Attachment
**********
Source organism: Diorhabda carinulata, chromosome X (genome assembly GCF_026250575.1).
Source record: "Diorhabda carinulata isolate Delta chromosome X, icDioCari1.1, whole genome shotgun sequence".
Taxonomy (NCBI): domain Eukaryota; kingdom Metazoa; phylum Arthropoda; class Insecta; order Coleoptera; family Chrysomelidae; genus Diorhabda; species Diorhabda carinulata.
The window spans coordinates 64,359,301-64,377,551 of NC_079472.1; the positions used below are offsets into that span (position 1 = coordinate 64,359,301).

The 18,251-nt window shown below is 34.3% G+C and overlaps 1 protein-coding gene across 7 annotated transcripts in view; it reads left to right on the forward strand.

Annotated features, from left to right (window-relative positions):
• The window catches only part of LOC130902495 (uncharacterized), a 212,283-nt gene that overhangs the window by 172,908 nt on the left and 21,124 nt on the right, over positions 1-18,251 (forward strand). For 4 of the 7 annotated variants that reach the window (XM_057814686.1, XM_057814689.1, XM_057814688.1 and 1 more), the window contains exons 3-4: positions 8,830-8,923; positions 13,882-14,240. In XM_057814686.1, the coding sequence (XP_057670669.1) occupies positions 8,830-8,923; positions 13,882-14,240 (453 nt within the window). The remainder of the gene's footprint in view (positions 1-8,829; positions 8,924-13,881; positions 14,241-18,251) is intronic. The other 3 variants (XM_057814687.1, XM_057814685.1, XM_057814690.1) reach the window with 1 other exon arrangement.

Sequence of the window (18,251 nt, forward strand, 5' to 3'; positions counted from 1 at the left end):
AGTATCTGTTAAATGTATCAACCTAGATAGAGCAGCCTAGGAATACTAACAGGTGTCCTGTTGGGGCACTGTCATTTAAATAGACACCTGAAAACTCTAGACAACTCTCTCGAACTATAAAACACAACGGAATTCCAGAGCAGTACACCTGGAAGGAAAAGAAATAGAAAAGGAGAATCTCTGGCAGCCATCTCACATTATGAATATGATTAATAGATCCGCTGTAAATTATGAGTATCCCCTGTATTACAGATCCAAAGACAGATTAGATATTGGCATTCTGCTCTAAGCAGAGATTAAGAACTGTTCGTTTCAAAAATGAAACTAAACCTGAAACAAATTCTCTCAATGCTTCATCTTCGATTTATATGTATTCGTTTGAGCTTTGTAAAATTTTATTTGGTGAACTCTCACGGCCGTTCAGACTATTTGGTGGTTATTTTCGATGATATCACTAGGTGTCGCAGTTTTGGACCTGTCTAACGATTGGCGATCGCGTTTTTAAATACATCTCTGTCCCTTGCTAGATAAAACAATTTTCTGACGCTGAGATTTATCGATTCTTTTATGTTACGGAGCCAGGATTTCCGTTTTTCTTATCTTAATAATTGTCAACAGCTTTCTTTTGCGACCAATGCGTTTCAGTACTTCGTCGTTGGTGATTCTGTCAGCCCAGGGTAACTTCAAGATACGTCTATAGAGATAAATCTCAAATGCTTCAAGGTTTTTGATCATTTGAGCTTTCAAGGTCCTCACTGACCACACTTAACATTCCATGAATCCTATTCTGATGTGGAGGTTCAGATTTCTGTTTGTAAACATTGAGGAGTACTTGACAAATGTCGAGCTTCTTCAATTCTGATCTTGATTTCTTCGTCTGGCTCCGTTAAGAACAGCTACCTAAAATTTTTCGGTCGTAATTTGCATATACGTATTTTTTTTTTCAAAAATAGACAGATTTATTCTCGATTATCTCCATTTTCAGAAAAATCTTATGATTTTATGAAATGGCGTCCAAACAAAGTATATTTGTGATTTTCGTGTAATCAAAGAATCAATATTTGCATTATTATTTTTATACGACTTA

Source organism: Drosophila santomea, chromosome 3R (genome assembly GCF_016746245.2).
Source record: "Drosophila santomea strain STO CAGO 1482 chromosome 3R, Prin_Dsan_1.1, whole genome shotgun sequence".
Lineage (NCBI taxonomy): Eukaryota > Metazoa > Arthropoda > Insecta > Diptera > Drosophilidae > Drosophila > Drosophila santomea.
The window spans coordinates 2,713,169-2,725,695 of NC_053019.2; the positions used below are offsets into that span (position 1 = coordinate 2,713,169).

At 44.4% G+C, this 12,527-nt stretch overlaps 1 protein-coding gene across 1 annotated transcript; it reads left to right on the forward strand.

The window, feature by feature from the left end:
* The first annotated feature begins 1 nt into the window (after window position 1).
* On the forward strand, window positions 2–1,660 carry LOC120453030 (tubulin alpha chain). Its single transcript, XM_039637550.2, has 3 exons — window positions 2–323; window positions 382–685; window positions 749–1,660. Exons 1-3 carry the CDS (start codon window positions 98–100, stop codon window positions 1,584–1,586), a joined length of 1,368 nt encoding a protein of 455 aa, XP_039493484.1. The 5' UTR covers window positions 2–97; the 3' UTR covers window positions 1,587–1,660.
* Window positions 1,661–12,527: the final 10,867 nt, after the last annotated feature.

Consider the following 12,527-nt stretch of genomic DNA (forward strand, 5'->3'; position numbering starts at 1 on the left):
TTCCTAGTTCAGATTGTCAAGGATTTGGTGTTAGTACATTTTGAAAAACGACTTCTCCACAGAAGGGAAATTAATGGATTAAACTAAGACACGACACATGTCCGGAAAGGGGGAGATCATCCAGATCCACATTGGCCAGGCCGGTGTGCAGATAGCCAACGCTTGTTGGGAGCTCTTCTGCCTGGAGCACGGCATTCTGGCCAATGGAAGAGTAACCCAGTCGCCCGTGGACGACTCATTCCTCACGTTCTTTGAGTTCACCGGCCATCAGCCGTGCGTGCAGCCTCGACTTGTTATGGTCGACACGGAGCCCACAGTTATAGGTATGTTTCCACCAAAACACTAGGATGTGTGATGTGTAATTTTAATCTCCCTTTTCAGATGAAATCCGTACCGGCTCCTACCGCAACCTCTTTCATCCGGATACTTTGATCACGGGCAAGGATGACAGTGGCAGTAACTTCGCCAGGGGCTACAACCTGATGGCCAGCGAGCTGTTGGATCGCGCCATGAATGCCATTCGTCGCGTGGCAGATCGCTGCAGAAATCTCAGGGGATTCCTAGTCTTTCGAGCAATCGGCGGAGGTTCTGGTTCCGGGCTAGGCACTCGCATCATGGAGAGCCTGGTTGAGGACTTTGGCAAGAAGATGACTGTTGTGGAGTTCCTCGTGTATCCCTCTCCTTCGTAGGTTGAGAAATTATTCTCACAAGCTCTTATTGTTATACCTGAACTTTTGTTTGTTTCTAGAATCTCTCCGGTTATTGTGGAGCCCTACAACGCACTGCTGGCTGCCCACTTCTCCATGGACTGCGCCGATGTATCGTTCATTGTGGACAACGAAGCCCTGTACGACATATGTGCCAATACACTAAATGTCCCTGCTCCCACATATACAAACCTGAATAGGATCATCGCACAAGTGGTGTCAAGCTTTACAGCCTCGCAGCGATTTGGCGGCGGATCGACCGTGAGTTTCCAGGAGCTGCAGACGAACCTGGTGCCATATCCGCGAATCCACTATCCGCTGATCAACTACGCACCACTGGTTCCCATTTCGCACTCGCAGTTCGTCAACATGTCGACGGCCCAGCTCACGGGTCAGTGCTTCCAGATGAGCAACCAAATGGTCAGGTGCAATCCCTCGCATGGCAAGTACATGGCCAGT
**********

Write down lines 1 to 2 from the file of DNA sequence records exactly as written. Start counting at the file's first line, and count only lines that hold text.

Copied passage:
Source organism: Diorhabda carinulata, chromosome X (genome assembly GCF_026250575.1).
Source record: "Diorhabda carinulata isolate Delta chromosome X, icDioCari1.1, whole genome shotgun sequence".